nearing and the
Essen 2014 list still not complete, in August I managed to slip in a game of
Marchia Orientalis, or the Ostmark as the Germans would say these days. The
Ostmark was on of the eastern border provinces of the medieval German empire,
won at great cost from the Slav population. At Essen I bought the game based on the theme
and the low price, considering that even if I didn’t know beforehand what the
game would be like, at least I wouldn’t suffer much. Essen
And while this not a bad game, it is also not very good. The low production values that result from the low price aren’t really a problem. The problem is that this game reuses mechanisms from other games, without adding anything interesting. There’s tile laying, with limitations on connecting tiles for which there are then some exceptions. There’s a central market, and some competition for different tiles, but in the end the amount of interaction is low. Worst of all is of course that it has nothing to do with the border struggles Middle Ages. The theme is just stuck on a bunch of mechanisms.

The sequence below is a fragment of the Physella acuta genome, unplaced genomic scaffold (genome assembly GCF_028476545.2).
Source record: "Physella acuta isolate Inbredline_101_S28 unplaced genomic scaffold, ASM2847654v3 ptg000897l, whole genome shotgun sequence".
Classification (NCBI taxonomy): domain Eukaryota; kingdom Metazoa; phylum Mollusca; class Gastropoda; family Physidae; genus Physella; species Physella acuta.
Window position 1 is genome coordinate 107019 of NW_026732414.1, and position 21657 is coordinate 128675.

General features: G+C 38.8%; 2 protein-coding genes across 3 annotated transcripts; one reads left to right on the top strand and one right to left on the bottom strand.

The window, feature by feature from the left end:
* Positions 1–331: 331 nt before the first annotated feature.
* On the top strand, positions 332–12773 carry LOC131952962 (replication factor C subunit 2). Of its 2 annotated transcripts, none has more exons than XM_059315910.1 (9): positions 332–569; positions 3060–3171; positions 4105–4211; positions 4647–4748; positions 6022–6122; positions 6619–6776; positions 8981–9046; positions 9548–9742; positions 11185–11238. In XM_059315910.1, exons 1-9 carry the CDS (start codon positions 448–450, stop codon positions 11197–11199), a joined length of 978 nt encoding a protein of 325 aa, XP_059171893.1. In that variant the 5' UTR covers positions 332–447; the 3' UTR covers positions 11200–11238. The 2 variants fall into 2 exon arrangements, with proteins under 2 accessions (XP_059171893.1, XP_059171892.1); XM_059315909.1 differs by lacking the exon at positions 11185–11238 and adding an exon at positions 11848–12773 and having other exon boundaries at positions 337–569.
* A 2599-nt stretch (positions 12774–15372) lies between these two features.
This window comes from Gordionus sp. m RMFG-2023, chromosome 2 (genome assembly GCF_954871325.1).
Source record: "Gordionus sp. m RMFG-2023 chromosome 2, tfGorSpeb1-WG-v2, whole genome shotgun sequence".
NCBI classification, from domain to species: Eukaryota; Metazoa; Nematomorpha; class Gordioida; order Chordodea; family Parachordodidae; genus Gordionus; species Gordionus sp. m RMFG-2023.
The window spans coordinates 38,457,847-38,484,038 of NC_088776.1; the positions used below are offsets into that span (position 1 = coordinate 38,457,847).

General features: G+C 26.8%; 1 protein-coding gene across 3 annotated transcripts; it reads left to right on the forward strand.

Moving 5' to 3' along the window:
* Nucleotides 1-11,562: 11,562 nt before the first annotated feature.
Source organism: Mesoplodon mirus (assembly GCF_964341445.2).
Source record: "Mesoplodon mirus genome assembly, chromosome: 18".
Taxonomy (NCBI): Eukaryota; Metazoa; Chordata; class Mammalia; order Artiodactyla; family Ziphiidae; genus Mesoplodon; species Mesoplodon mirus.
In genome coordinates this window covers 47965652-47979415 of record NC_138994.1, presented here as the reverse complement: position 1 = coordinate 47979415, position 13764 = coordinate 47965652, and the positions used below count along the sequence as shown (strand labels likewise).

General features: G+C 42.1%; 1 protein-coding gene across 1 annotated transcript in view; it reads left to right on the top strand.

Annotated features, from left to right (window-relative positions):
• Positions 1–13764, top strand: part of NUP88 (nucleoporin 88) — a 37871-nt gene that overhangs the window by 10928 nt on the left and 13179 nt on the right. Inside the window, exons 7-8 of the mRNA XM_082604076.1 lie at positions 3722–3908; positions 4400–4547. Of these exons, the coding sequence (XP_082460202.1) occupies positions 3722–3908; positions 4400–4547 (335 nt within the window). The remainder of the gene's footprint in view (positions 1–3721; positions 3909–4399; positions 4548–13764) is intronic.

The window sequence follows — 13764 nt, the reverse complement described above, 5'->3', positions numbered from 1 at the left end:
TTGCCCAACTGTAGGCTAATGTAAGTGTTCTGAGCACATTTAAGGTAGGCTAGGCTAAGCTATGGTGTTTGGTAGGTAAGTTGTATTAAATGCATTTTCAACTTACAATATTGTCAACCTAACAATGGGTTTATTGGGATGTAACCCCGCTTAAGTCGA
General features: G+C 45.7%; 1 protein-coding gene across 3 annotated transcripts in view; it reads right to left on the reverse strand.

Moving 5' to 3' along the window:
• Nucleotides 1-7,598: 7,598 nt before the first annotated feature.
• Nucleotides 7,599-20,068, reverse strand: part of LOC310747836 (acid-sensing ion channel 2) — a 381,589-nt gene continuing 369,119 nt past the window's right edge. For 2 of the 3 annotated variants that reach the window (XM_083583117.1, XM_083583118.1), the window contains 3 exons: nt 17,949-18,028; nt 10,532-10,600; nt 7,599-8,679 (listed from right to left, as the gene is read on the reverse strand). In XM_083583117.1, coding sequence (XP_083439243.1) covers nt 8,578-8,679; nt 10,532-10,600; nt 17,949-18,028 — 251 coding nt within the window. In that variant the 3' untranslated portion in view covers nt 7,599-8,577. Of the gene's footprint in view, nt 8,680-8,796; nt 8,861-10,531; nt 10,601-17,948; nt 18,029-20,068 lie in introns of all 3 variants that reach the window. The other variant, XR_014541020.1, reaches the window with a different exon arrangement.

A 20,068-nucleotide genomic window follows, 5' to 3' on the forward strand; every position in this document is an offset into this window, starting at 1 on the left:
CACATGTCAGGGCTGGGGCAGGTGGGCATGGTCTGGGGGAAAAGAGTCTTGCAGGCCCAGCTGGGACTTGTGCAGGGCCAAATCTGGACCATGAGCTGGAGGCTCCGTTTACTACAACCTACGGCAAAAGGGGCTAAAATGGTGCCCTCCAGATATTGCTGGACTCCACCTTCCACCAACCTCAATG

I’ll spare you the details of the rules. Suffice to say that there is an interesting puzzle in there which Gerard managed to maximize. I felt sorry a bit for Rob who had decided straight away that this was game was not worth his time. His plan to sabotage the game was foiled and the variable game ending drove the game to the extreme. But then again, I occasionally sacrifice myself in similar circumstances because others seem to enjoy a game.
The evening was not lost, however. Before and after Marchia Orientalis we played
Anyway, Essen 2015 is on the doorstep and still one more to go. Problem is, it’s a four player game and we didn't have four players on any occasion in the last months. A luxury! So if that’s the reason why I won’t fulfill Essen 2014, well…